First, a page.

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Mike Harris wrote:I think my focus is more on the root of the problem. Securing my home and property is a fact of life in South Africa. I'm more interested in dealing with the problem person in question so that others don't fall victim as well. My concern is that he is surprised during a home invasion and things escalate. Or a teenage girl is home alone when he's snooping about. Am I swimming upstream here or does anyone have experience with a community solving a problem like this?

...



There are many reasons a person would continue a life of crime, some a community can help with and some that they can't. It's important also to prioritize your own wellbeing, mental and otherwise. It can be near impossible to change someone who doesn't want to change themselves. It might be good to think hard on how much you are willing to do for this person and draw a line for yourself of when to stop. And remember he might not be "self-employed", but could be working for other people that you might not want to get involved with...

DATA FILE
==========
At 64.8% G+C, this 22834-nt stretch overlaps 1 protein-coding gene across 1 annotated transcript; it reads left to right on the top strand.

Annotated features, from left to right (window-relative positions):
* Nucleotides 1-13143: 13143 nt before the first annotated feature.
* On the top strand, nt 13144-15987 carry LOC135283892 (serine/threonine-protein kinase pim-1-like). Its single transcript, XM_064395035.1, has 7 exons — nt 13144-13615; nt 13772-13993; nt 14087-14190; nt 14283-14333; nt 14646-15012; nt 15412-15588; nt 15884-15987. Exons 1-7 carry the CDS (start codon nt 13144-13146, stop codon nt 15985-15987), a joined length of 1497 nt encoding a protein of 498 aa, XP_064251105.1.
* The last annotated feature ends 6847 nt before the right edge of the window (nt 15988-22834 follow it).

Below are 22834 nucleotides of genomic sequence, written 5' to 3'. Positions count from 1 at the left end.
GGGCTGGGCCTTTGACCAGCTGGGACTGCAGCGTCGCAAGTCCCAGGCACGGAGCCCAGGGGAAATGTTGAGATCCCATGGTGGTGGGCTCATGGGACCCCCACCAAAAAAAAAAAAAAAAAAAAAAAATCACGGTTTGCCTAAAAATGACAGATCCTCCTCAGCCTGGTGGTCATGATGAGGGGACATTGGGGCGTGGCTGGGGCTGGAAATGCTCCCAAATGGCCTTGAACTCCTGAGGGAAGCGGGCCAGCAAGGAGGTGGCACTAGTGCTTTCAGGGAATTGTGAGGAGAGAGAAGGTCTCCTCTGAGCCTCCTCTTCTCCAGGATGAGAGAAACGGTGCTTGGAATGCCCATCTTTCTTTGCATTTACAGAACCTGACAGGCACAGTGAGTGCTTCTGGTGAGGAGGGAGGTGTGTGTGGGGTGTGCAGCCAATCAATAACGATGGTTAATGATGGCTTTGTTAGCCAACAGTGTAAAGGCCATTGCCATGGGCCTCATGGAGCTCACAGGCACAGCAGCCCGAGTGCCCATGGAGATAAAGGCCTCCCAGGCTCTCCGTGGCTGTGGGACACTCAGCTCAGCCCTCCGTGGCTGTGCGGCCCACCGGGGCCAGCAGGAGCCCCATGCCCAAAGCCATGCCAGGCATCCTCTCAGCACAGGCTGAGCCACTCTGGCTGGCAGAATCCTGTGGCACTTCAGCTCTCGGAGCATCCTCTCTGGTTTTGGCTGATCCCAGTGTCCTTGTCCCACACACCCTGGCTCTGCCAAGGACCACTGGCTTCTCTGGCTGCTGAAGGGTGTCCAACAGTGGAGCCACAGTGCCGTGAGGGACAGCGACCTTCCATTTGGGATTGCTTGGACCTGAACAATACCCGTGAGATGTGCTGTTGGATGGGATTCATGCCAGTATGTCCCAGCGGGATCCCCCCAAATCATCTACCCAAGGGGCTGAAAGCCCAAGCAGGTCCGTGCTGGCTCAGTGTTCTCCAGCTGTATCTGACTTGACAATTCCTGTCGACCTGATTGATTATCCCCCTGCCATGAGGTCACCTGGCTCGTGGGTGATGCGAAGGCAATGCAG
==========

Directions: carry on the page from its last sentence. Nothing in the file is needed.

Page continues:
It's frustrating to be the new person in a community and want to fix the obvious(from an outside perspective) problems only to find out no one cares. If the rest of the community is not helpful or onboard with trying to change the situation, they might even sabotage your efforts. If they will never accept him as a member, then it would be best for him to leave and try to fit in with another community. Easier said than done...

I think we need to know a bit more about his motivations for stealing. If he really does just enjoy it, then we could think about what skills he is using and what parts of the experience he enjoys. Then we could think of alternative livings that replicate those. Maybe hunting or foraging is similar in that you are looking in new environments for useful things to "steal" from nature?